The month of July, not only marks the birthday of our independence but July 4th and July 14th commemorate American and French Freedom Milestones in freedom and liberty. What may surprise many was how much France contributed. They sent the money, men and material that helped George Washington and company isolate the British army in New York and defeat it at Yorktown in 1781.
Five years earlier, July 4, 1776, the Continental Congress signed off on our Declaration of Independence, which was both a classic statement of natural rights and a scathing indictment of the British king.
The irony was that a king also ruled the French at the time. French help was based on the notion that “the enemy of my enemy is my friend.” As it turned out, French King Louis XVI might have been better off if he had helped the British king. Three years into George Washington’s first term of office as our first president in 1792, Louis’ head plopped into a basket sliced off by the guillotine.
The beginning of the end for the French nobility’s authority and absolute power was July 14, 1789, the storming of the Bastille. Bastille Day in France is as important a national holiday as our July 4th Independence Day.
However, there is yet another irony surrounding those two days of celebration: It is how the American Revolution took the high road towards constitutional government, when the French Revolution resulted in Napoleon Bonaparte and years of war in Europe.
It is about how leaders like Washington, Adams and Jefferson were able to take our Declaration of Independence, transition it into an enduring constitution and ensure the peaceful transition of power, even when those who relinquished the power hated those who won the election. The roots of what makes the United States of America the envy of the world were planted.
Contrast the enlightened American leadership with what went on during the French Revolution. The French got off to a great start and even drafted a constitution and bill of rights. But in 1792 the newly elected Legislative Assembly went to war against Austria and Prussia on the belief that French counterrevolutionaries were plotting a return of the monarchy.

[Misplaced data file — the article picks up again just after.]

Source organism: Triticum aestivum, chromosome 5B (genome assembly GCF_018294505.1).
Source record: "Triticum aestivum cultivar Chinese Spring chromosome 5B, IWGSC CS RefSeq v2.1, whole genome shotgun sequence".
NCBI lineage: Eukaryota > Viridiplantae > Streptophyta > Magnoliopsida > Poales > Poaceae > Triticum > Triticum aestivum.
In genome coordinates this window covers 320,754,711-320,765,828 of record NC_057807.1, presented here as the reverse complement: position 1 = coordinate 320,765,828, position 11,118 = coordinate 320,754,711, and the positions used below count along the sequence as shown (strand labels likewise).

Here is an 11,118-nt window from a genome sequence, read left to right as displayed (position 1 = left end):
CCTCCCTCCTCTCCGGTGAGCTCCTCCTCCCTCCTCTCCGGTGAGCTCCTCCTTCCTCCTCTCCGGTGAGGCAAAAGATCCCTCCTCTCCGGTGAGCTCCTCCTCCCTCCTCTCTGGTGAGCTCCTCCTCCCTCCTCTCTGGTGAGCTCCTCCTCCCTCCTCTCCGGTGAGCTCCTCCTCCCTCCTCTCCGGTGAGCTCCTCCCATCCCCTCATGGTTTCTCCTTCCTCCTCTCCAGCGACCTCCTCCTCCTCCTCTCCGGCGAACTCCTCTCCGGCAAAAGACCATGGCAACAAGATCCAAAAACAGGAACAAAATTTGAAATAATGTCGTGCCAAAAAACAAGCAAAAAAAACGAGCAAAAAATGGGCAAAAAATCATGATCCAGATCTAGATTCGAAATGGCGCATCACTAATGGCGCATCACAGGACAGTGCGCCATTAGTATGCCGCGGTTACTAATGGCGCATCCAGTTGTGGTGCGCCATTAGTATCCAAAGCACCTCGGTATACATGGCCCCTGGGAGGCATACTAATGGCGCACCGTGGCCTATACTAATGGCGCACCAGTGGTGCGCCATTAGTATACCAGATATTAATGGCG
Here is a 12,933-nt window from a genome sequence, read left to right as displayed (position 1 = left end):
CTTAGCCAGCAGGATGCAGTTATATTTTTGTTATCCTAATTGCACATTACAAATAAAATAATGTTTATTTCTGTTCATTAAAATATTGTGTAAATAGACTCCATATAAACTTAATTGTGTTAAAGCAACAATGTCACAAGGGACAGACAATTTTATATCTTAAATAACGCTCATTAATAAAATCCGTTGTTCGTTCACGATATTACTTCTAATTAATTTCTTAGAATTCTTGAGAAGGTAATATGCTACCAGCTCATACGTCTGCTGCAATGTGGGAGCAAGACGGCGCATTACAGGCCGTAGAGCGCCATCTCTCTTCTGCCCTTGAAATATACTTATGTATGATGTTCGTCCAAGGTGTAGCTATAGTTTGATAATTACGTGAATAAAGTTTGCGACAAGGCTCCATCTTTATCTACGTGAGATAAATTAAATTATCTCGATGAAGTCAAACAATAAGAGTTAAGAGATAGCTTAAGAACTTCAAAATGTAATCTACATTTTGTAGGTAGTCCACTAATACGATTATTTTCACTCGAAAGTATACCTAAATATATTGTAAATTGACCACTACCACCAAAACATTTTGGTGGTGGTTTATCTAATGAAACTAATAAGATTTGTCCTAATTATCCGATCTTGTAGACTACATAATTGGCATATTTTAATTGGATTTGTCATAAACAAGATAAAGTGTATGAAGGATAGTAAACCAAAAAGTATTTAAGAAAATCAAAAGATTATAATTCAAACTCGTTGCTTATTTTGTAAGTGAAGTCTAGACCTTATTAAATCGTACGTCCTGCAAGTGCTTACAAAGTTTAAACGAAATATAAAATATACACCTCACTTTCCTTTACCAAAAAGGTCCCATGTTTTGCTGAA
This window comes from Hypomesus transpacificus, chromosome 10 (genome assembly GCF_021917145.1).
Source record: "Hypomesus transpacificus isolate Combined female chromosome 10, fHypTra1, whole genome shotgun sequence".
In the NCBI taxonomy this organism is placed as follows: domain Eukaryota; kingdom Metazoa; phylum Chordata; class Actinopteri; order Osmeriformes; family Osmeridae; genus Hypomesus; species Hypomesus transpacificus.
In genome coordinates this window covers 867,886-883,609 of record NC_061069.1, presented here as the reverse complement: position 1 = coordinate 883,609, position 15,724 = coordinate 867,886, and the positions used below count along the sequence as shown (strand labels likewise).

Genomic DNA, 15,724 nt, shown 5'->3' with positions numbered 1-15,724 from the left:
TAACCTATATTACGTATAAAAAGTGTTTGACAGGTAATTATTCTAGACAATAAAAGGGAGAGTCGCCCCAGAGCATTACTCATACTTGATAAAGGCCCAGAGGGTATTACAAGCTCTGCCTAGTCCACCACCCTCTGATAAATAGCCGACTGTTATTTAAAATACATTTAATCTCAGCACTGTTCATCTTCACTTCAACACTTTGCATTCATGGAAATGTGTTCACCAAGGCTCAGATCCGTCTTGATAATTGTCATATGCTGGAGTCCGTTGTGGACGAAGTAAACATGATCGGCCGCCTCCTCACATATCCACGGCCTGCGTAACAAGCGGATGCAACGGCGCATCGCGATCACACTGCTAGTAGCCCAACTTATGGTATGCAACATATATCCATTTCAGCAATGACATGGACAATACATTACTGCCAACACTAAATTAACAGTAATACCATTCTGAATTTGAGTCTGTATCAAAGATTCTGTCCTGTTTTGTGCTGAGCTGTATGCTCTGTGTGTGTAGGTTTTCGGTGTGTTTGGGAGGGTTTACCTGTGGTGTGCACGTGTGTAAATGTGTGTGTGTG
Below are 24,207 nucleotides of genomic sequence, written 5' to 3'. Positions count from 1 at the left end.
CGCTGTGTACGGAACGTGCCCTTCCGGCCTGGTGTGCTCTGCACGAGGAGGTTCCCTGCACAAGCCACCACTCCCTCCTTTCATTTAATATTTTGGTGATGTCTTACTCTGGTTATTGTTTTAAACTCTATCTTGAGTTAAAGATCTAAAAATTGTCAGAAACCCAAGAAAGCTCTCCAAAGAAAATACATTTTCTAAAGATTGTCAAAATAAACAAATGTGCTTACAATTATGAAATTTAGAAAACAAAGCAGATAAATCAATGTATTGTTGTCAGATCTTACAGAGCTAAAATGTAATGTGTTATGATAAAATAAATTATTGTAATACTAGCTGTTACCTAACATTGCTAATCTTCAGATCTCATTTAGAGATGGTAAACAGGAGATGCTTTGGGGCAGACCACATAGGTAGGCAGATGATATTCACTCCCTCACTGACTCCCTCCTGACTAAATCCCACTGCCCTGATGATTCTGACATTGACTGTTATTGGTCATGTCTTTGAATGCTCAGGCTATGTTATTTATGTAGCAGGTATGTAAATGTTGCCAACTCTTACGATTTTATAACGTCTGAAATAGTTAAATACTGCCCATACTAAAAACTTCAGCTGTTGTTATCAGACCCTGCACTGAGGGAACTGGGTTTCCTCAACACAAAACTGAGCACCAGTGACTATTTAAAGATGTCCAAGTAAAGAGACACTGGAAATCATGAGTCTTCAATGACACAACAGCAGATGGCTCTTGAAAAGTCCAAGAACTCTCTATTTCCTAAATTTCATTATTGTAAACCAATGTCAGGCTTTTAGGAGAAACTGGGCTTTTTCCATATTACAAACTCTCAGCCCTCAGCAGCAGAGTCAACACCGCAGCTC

Enter the extremist Jacobins, who murdered the French king and massacred hundreds of their political enemies on suspicion of disloyalty. It got worse and worse, and in June 1793 the Jacobins took over the Assembly and unleashed a ten-month Reign of Terror that sent thousands to the guillotine.
As George Washington was setting the standards and precedents for the American Republic, the French were eating their young and warring against their neighbors. The rise of Napoleon was the story of the failure of the French experiment in “mob-ocracy”. In the end, they had to choose strong leadership over anarchy and cede liberty in favor of security.
Fast forward to today. Even though our respective revolutions took different paths, we still have close sentimental ties with the French. Regardless of their motives, without French help, American Independence would have been long delayed. A hundred years later, they gave us our iconic Statue of Liberty. T o this very day a beacon of freedom to the entire planet.
In the 20th century, we repaid our debts to France during two bloody conflicts fought on French soil. Ten United States war cemeteries are the final memorials and grave-sites for about 62,000 American soldiers missing or killed in action on French soil.
So this July 4th remember that our Declaration of Independence is the golden center of the American ideals of liberty and self-determination. Our Constitution was the logical and entirely peaceful next step in embedding those ideas in a system of government that has endured nearly two and a half centuries. Both of which sadly in the year 2014 seem to be constantly under attack, ignored and undermined. Do we risk becoming a “mob-ocracy”?
Those who expect to reap the blessings of freedom, must, like men, undergo the fatigue of supporting it. ~Thomas Paine
Read, learn and pass this post along. Education about the greatness of our Nation’s past is increasingly crucial to our Republic’s future. Watch your inbox for my next installment: Founding Fathers and History — The Men Who Signed the Declaration of Independence.
At *your* service,
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